Tuesday, May 28, 2013

Meeting to Determine the Future of Pennsylvania Avenue

Although the Pennsylvania Avenue is a major street in the District, most people do not know that the District Department of Transportation (DDOT) has limited control over how it is maintained, its designed or what amenities are situated along it.  While Congress may exercise its control, Pennsylvania Avenue has several entities that have some authority over the street. Many of them will be at the Pennsylvania Avenue Plan public meeting, Wednesday, May 29 to discuss the future of the street and who will be responsible for its long-term planning.

The government participants will include the National Park Service (NPS), the National Capital Planning Commission (NCPC), General Services Administration (GSA), and the District of Columbia. The meeting will be from 5:00p to 7:00p at NCPC’s offices, 401 9th Street, NW.

The meeting will give bicyclists and the public a forum to discuss potential alternative for Pennsylvania Avenue and how it will serve visitors, residents and commuters. The meeting will also address the jurisdictional ambiguity regarding maintenance and overall control of the street, which includes the Commission on Fine Arts (CFA) and law enforcement entities, NPS, and DDOT. As a primary corridor, bicyclists have requested that the bike lanes on Pennsylvania Avenue have protective bollards and other items like green paint and bicycle signalization to prevent motorists from performing u-turns or additional structures to help bicyclists safe.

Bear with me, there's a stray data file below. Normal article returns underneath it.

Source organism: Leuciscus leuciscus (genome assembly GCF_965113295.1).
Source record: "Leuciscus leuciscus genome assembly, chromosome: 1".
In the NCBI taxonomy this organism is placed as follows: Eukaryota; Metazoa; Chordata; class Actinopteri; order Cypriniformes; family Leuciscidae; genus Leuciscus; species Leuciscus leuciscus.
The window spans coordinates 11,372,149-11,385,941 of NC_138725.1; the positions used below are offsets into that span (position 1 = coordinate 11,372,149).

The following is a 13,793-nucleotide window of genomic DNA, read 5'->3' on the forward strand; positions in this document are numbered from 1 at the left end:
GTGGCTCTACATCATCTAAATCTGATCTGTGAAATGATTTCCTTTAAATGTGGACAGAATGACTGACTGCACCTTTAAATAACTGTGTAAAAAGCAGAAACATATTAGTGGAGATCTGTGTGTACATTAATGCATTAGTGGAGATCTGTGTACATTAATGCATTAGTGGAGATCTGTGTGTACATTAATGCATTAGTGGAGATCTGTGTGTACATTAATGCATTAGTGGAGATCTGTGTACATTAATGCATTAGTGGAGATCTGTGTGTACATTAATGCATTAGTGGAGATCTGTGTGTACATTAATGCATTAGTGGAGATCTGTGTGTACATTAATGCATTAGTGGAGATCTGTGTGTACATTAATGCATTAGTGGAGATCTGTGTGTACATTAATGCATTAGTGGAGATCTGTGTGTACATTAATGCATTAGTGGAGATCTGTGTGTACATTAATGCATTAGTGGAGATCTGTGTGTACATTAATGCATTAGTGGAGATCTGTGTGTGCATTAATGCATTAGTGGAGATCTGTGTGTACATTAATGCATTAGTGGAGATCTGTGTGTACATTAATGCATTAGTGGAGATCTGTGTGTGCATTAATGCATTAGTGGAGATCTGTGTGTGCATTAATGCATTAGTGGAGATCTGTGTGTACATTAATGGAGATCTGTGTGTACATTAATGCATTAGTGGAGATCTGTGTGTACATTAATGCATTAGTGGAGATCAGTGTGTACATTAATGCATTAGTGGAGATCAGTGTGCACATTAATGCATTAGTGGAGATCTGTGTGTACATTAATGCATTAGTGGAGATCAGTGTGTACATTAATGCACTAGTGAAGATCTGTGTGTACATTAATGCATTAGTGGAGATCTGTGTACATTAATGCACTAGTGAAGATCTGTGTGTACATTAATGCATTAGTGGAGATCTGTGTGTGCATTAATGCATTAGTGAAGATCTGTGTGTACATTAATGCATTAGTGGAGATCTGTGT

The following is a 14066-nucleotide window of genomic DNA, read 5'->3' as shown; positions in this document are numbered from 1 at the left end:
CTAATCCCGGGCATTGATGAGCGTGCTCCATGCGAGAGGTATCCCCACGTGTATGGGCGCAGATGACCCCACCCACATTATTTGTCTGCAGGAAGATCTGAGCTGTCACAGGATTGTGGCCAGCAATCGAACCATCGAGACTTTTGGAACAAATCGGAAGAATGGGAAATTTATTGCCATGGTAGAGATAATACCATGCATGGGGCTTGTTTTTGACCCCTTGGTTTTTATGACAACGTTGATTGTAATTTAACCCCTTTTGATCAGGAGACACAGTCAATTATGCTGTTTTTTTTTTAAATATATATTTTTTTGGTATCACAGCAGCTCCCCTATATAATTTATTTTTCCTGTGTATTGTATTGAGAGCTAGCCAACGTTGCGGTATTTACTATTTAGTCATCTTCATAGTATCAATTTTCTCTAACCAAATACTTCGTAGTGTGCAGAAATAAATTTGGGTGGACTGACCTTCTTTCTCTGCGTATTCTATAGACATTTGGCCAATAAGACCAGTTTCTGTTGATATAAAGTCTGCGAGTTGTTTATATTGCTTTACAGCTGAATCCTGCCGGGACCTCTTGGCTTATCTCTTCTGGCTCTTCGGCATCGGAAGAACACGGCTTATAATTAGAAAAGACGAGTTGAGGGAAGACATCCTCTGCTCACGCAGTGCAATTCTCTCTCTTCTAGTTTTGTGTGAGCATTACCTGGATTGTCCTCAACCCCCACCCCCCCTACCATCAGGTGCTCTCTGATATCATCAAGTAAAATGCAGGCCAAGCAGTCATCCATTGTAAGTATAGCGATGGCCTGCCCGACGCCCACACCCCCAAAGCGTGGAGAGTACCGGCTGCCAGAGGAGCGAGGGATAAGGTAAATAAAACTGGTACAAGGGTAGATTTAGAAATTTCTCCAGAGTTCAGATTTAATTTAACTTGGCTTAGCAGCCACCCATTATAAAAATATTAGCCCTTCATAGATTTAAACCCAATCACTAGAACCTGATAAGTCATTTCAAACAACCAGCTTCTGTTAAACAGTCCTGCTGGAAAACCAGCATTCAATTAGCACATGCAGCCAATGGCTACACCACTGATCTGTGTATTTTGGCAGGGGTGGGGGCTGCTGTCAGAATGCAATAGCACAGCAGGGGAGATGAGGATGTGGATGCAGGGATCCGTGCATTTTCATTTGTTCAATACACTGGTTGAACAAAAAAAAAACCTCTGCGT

NPS is using information gathered at this public meeting to prepare the Pennsylvania Avenue National Historic Site Environmental Assessment (EA), which will address how the street can become more inviting and serve as a ceremonial boulevard. As a historic street, NPS must also comply with section 106 provisions of the National Historic Preservation Act (P.L. 108-72), which requires federal agencies to consider the effects of their actions on cultural resources that are on or eligible for the National Register of Historic Places. The meeting will address both of these issues.

The EA will potential update the Pennsylvania Avenue Development Corporation (PADC) plans, which are documents that evaluate the economic and structural development of the street. The PADC was established by Congress in 1972 and published its first plans in 1974. According to the NPS website, the redevelopment plan for Pennsylvania Avenue was essentially completed in 1996 and the PADC was abolished. Congress authorized the GSA, NPS, and NCPC to manage the street in its place. The initial plan describes commercial, residential and transportation structures along Pennsylvania Avenue and the adjacent area. The plan also provides for the use of bicycles along the street.

Typical Cross Section of 1974 Pennsylvania Avenue Plan contains provisions for bicycles. Courtesy Pennsylvania Avenue Development Corporation (Page 18). Click for a larger view.

Specifically, page 59 of the vehicular circulation plan section called for "two 11-foot outside, and, if traffic conditions permit, reserved for exclusive bicycle and bus use".

Page 66 of the street plan also included on a focus on non-vehicular amenities such as:
"...signs, signals, street furniture-includes the cost of replacing and installing new identification and direc­tional signs throughout project; new vehicular, bicycle, and pedestrian signals throughout project area; and new benches, recreational tables, bike racks, drinking foun­tains, kiosks, and other street furniture".
It is important that bicyclists share their concerns about Pennsylvania Avenue. If you are unable to attend the meeting, NPS also will provide for an opportunity to comment of the suggested alternatives as they become available.  Please feel free to leave your comments below.